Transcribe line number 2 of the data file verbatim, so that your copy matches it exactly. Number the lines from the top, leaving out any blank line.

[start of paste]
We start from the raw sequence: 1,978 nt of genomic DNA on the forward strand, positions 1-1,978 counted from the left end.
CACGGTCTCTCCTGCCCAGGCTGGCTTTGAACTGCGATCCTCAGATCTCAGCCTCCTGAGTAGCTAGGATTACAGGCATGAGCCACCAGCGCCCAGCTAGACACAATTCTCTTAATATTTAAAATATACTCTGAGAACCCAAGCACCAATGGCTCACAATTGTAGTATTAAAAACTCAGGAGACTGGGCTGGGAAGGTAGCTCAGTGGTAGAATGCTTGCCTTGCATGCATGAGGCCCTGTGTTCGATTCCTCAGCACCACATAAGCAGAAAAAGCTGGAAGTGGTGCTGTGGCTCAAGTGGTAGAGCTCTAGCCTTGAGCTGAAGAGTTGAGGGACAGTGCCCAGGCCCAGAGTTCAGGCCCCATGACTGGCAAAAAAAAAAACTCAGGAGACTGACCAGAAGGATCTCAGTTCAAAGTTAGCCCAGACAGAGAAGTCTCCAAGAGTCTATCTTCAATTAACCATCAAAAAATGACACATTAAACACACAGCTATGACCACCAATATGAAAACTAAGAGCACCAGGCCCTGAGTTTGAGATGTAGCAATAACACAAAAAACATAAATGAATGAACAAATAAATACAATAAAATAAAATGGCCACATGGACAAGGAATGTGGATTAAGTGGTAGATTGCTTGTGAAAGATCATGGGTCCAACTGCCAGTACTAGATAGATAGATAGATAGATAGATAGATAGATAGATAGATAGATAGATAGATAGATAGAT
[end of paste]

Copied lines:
CACGGTCTCTCCTGCCCAGGCTGGCTTTGAACTGCGATCCTCAGATCTCAGCCTCCTGAGTAGCTAGGATTACAGGCATGAGCCACCAGCGCCCAGCTAGACACAATTCTCTTAATATTTAAAATATACTCTGAGAACCCAAGCACCAATGGCTCACAATTGTAGTATTAAAAACTCAGGAGACTGGGCTGGGAAGGTAGCTCAGTGGTAGAATGCTTGCCTTGCATGCATGAGGCCCTGTGTTCGATTCCTCAGCACCACATAAGCAGAAAAAGCTGGAAGTGGTGCTGTGGCTCAAGTGGTAGAGCTCTAGCCTTGAGCTGAAGAGTTGAGGGACAGTGCCCAGGCCCAGAGTTCAGGCCCCATGACTGGCAAAAAAAAAAACTCAGGAGACTGACCAGAAGGATCTCAGTTCAAAGTTAGCCCAGACAGAGAAGTCTCCAAGAGTCTATCTTCAATTAACCATCAAAAAATGACACATTAAACACACAGCTATGACCACCAATATGAAAACTAAGAGCACCAGGCCCTGAGTTTGAGATGTAGCAATAACACAAAAAACATAAATGAATGAACAAATAAATACAATAAAATAAAATGGCCACATGGACAAGGAATGTGGATTAAGTGGTAGATTGCTTGTGAAAGATCATGGGTCCAACTGCCAGTACTAGATAGATAGATAGATAGATAGATAGATAGATAGATAGATAGATAGATAGATAGATAGAT